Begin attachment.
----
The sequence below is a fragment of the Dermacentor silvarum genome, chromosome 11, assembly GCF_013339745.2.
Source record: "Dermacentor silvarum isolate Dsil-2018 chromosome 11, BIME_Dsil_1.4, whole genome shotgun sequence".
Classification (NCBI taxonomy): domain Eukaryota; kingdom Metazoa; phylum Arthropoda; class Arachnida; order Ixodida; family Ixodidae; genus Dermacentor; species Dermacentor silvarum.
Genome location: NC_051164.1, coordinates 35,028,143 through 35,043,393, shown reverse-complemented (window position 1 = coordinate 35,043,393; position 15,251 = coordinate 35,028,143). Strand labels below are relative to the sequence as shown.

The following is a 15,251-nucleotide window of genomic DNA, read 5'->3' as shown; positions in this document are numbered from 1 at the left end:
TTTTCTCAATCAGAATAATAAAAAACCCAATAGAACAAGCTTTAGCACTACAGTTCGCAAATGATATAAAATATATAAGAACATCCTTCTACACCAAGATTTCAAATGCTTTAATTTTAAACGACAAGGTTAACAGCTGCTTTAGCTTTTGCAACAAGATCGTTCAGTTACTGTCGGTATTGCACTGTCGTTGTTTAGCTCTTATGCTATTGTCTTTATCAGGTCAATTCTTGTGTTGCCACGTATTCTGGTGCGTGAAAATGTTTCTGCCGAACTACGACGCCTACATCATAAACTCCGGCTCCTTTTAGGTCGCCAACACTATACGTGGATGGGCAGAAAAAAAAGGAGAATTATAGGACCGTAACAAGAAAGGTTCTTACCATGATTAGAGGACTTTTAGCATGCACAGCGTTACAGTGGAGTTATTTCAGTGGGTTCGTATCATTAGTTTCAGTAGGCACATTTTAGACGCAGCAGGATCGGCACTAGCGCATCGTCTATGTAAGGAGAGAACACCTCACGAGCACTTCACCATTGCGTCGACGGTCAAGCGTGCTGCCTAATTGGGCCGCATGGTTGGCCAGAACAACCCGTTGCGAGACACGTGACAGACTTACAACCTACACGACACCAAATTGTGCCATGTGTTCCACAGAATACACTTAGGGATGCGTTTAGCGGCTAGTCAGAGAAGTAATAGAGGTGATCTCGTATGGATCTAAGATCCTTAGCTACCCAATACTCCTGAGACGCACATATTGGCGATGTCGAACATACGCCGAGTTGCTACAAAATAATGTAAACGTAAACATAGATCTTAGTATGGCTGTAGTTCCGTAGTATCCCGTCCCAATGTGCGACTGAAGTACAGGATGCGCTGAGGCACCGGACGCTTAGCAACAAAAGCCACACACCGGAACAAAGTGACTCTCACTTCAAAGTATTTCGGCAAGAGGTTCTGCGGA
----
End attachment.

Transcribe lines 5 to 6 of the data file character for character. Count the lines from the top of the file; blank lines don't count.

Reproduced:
The following is a 15,251-nucleotide window of genomic DNA, read 5'->3' as shown; positions in this document are numbered from 1 at the left end:
TTTTCTCAATCAGAATAATAAAAAACCCAATAGAACAAGCTTTAGCACTACAGTTCGCAAATGATATAAAATATATAAGAACATCCTTCTACACCAAGATTTCAAATGCTTTAATTTTAAACGACAAGGTTAACAGCTGCTTTAGCTTTTGCAACAAGATCGTTCAGTTACTGTCGGTATTGCACTGTCGTTGTTTAGCTCTTATGCTATTGTCTTTATCAGGTCAATTCTTGTGTTGCCACGTATTCTGGTGCGTGAAAATGTTTCTGCCGAACTACGACGCCTACATCATAAACTCCGGCTCCTTTTAGGTCGCCAACACTATACGTGGATGGGCAGAAAAAAAAGGAGAATTATAGGACCGTAACAAGAAAGGTTCTTACCATGATTAGAGGACTTTTAGCATGCACAGCGTTACAGTGGAGTTATTTCAGTGGGTTCGTATCATTAGTTTCAGTAGGCACATTTTAGACGCAGCAGGATCGGCACTAGCGCATCGTCTATGTAAGGAGAGAACACCTCACGAGCACTTCACCATTGCGTCGACGGTCAAGCGTGCTGCCTAATTGGGCCGCATGGTTGGCCAGAACAACCCGTTGCGAGACACGTGACAGACTTACAACCTACACGACACCAAATTGTGCCATGTGTTCCACAGAATACACTTAGGGATGCGTTTAGCGGCTAGTCAGAGAAGTAATAGAGGTGATCTCGTATGGATCTAAGATCCTTAGCTACCCAATACTCCTGAGACGCACATATTGGCGATGTCGAACATACGCCGAGTTGCTACAAAATAATGTAAACGTAAACATAGATCTTAGTATGGCTGTAGTTCCGTAGTATCCCGTCCCAATGTGCGACTGAAGTACAGGATGCGCTGAGGCACCGGACGCTTAGCAACAAAAGCCACACACCGGAACAAAGTGACTCTCACTTCAAAGTATTTCGGCAAGAGGTTCTGCGGA